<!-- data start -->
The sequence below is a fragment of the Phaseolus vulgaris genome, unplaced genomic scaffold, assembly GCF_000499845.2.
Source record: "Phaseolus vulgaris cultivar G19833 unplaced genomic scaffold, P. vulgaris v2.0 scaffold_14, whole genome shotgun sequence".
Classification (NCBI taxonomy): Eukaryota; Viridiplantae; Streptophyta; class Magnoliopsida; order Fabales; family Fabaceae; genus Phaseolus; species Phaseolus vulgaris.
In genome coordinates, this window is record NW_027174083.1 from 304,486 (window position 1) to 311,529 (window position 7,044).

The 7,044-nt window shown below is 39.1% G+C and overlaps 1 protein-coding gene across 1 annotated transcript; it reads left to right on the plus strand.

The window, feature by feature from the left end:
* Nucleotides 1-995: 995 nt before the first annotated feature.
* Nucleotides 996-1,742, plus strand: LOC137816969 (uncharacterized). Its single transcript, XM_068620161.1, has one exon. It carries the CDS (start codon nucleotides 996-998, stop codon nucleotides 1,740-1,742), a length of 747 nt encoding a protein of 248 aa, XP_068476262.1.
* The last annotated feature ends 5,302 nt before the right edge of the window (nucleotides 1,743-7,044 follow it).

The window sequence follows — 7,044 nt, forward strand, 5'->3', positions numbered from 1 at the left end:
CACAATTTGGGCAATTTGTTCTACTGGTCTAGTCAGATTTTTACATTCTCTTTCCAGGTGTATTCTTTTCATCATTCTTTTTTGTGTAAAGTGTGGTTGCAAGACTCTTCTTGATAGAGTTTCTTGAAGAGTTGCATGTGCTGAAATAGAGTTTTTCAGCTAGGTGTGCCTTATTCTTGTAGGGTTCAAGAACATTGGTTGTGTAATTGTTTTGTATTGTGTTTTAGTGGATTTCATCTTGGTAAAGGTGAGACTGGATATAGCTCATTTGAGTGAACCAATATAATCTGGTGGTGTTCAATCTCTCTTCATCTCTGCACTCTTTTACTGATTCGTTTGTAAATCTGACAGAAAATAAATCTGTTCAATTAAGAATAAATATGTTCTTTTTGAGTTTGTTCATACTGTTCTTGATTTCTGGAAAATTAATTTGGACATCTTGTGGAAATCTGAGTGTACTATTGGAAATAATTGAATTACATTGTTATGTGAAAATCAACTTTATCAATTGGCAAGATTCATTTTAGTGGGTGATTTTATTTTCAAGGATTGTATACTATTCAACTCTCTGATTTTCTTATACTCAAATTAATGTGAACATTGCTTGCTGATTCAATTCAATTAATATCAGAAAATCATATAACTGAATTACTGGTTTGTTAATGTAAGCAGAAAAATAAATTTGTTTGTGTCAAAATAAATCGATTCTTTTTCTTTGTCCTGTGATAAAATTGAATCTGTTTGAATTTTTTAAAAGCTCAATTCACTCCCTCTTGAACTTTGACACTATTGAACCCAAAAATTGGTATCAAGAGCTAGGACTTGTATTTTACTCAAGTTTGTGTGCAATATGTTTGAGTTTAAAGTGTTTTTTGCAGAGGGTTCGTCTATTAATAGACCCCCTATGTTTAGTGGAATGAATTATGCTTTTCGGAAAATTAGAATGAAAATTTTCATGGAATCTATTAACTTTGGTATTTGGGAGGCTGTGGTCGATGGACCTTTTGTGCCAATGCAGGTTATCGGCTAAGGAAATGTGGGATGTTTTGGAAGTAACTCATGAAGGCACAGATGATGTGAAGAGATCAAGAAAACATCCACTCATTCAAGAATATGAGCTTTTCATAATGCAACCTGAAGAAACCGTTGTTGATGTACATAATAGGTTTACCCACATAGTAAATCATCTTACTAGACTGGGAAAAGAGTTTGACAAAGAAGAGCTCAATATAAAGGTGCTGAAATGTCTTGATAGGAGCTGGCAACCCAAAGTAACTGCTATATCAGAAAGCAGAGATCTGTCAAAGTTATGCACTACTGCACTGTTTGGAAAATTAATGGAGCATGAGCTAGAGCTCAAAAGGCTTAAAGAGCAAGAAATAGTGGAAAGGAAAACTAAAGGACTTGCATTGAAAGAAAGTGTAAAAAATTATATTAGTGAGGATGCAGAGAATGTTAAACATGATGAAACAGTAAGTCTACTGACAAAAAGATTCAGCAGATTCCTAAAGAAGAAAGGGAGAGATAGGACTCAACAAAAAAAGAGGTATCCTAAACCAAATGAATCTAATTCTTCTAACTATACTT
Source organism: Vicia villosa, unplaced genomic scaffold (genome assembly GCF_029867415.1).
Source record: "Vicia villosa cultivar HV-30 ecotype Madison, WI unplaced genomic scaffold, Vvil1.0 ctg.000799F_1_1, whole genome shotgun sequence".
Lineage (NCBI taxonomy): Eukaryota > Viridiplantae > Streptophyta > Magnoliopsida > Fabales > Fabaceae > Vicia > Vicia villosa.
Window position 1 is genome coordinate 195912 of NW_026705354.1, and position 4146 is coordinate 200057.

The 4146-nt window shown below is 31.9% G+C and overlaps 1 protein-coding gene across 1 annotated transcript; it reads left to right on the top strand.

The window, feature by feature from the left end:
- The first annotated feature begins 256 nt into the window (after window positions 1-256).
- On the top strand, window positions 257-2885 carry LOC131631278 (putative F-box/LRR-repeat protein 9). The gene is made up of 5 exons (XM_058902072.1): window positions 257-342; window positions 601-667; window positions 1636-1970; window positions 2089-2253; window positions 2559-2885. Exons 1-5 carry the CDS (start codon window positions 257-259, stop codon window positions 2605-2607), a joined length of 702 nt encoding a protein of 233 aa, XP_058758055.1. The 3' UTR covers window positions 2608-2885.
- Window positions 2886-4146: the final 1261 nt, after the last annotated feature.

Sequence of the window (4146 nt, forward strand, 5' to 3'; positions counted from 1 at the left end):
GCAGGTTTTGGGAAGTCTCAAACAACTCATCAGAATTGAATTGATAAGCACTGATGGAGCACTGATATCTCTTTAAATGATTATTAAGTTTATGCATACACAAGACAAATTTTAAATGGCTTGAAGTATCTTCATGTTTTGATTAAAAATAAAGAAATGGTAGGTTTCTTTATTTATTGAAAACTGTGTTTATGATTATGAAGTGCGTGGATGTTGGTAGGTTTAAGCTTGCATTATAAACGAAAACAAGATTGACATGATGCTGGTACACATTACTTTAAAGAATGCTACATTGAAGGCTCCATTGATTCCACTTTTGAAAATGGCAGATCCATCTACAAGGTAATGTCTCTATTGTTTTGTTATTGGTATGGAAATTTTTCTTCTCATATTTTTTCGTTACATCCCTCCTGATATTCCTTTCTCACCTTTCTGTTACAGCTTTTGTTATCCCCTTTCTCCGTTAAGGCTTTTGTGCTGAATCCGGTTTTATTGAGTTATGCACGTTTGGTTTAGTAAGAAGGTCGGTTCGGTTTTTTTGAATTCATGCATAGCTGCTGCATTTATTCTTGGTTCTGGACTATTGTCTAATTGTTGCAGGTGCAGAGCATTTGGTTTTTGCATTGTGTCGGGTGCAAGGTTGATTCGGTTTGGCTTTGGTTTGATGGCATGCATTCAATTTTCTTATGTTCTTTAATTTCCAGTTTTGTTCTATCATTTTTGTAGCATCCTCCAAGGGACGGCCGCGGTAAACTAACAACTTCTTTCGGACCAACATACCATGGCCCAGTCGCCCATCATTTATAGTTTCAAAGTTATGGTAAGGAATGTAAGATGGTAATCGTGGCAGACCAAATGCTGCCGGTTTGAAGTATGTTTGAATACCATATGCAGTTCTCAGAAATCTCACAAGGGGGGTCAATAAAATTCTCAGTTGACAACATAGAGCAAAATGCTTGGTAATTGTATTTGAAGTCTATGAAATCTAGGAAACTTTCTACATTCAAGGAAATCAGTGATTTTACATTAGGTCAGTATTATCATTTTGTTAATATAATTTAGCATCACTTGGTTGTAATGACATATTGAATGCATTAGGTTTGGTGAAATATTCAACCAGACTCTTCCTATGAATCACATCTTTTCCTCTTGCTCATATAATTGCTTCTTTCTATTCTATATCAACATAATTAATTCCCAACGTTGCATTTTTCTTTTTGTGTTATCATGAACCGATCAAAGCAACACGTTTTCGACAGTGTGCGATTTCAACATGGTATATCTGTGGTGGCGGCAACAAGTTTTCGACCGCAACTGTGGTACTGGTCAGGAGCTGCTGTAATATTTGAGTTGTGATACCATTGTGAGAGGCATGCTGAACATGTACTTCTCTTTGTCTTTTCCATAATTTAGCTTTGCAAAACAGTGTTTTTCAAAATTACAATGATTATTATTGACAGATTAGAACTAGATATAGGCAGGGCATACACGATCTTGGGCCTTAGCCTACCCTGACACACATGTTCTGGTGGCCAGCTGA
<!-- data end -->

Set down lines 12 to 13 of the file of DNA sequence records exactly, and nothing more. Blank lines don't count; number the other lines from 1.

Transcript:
Source organism: Vicia villosa, unplaced genomic scaffold (genome assembly GCF_029867415.1).
Source record: "Vicia villosa cultivar HV-30 ecotype Madison, WI unplaced genomic scaffold, Vvil1.0 ctg.000799F_1_1, whole genome shotgun sequence".